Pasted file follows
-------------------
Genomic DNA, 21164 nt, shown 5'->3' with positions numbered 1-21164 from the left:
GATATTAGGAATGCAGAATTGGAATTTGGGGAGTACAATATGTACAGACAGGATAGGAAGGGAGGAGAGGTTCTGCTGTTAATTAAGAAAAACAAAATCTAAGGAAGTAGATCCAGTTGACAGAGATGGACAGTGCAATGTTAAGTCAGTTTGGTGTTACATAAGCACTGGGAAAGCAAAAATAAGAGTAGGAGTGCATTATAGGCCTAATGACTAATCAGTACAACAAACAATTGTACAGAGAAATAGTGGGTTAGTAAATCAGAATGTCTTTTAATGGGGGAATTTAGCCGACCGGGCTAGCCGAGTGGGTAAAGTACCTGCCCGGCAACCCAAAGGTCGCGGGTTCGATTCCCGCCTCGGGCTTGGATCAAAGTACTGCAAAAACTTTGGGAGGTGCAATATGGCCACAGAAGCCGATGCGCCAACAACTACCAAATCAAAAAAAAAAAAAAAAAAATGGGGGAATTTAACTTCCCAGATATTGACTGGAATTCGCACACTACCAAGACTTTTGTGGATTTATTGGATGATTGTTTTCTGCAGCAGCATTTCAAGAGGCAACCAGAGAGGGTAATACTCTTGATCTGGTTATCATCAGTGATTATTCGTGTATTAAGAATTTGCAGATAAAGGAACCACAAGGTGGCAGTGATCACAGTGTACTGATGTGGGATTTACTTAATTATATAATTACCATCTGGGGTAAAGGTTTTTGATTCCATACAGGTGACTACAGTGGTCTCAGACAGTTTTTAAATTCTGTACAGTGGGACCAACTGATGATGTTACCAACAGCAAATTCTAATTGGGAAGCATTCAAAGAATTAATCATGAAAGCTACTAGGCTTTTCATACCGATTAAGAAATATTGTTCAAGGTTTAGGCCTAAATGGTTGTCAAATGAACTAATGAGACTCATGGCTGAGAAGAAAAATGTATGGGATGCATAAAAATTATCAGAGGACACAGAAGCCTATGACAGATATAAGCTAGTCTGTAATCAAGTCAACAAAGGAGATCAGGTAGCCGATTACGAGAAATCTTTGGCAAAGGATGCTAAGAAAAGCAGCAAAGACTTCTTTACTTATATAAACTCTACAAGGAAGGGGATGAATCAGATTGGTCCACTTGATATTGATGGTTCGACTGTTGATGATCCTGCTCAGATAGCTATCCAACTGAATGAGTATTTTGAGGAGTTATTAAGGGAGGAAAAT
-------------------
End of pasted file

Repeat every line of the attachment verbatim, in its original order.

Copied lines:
Genomic DNA, 21164 nt, shown 5'->3' with positions numbered 1-21164 from the left:
GATATTAGGAATGCAGAATTGGAATTTGGGGAGTACAATATGTACAGACAGGATAGGAAGGGAGGAGAGGTTCTGCTGTTAATTAAGAAAAACAAAATCTAAGGAAGTAGATCCAGTTGACAGAGATGGACAGTGCAATGTTAAGTCAGTTTGGTGTTACATAAGCACTGGGAAAGCAAAAATAAGAGTAGGAGTGCATTATAGGCCTAATGACTAATCAGTACAACAAACAATTGTACAGAGAAATAGTGGGTTAGTAAATCAGAATGTCTTTTAATGGGGGAATTTAGCCGACCGGGCTAGCCGAGTGGGTAAAGTACCTGCCCGGCAACCCAAAGGTCGCGGGTTCGATTCCCGCCTCGGGCTTGGATCAAAGTACTGCAAAAACTTTGGGAGGTGCAATATGGCCACAGAAGCCGATGCGCCAACAACTACCAAATCAAAAAAAAAAAAAAAAAAATGGGGGAATTTAACTTCCCAGATATTGACTGGAATTCGCACACTACCAAGACTTTTGTGGATTTATTGGATGATTGTTTTCTGCAGCAGCATTTCAAGAGGCAACCAGAGAGGGTAATACTCTTGATCTGGTTATCATCAGTGATTATTCGTGTATTAAGAATTTGCAGATAAAGGAACCACAAGGTGGCAGTGATCACAGTGTACTGATGTGGGATTTACTTAATTATATAATTACCATCTGGGGTAAAGGTTTTTGATTCCATACAGGTGACTACAGTGGTCTCAGACAGTTTTTAAATTCTGTACAGTGGGACCAACTGATGATGTTACCAACAGCAAATTCTAATTGGGAAGCATTCAAAGAATTAATCATGAAAGCTACTAGGCTTTTCATACCGATTAAGAAATATTGTTCAAGGTTTAGGCCTAAATGGTTGTCAAATGAACTAATGAGACTCATGGCTGAGAAGAAAAATGTATGGGATGCATAAAAATTATCAGAGGACACAGAAGCCTATGACAGATATAAGCTAGTCTGTAATCAAGTCAACAAAGGAGATCAGGTAGCCGATTACGAGAAATCTTTGGCAAAGGATGCTAAGAAAAGCAGCAAAGACTTCTTTACTTATATAAACTCTACAAGGAAGGGGATGAATCAGATTGGTCCACTTGATATTGATGGTTCGACTGTTGATGATCCTGCTCAGATAGCTATCCAACTGAATGAGTATTTTGAGGAGTTATTAAGGGAGGAAAAT